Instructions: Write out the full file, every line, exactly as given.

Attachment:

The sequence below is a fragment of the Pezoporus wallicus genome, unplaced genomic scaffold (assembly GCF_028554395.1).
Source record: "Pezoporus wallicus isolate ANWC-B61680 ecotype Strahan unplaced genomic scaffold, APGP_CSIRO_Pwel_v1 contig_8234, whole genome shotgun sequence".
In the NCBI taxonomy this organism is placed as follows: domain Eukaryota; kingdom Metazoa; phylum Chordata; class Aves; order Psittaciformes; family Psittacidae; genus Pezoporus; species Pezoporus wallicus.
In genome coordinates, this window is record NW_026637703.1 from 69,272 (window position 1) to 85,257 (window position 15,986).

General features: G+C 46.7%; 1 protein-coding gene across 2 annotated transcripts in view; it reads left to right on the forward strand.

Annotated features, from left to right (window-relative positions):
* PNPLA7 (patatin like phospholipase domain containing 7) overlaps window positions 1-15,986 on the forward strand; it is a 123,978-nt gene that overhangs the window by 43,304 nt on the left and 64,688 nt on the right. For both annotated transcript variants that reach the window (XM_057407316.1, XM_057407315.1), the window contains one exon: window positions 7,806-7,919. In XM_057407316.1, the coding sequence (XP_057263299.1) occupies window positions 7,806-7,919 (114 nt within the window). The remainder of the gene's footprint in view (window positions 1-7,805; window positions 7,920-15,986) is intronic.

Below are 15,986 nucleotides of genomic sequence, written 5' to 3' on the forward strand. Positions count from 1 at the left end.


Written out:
The sequence below is a fragment of the Pezoporus wallicus genome, unplaced genomic scaffold (assembly GCF_028554395.1).
Source record: "Pezoporus wallicus isolate ANWC-B61680 ecotype Strahan unplaced genomic scaffold, APGP_CSIRO_Pwel_v1 contig_8234, whole genome shotgun sequence".
In the NCBI taxonomy this organism is placed as follows: domain Eukaryota; kingdom Metazoa; phylum Chordata; class Aves; order Psittaciformes; family Psittacidae; genus Pezoporus; species Pezoporus wallicus.
In genome coordinates, this window is record NW_026637703.1 from 69,272 (window position 1) to 85,257 (window position 15,986).

General features: G+C 46.7%; 1 protein-coding gene across 2 annotated transcripts in view; it reads left to right on the forward strand.

Annotated features, from left to right (window-relative positions):
* PNPLA7 (patatin like phospholipase domain containing 7) overlaps window positions 1-15,986 on the forward strand; it is a 123,978-nt gene that overhangs the window by 43,304 nt on the left and 64,688 nt on the right. For both annotated transcript variants that reach the window (XM_057407316.1, XM_057407315.1), the window contains one exon: window positions 7,806-7,919. In XM_057407316.1, the coding sequence (XP_057263299.1) occupies window positions 7,806-7,919 (114 nt within the window). The remainder of the gene's footprint in view (window positions 1-7,805; window positions 7,920-15,986) is intronic.

Below are 15,986 nucleotides of genomic sequence, written 5' to 3' on the forward strand. Positions count from 1 at the left end.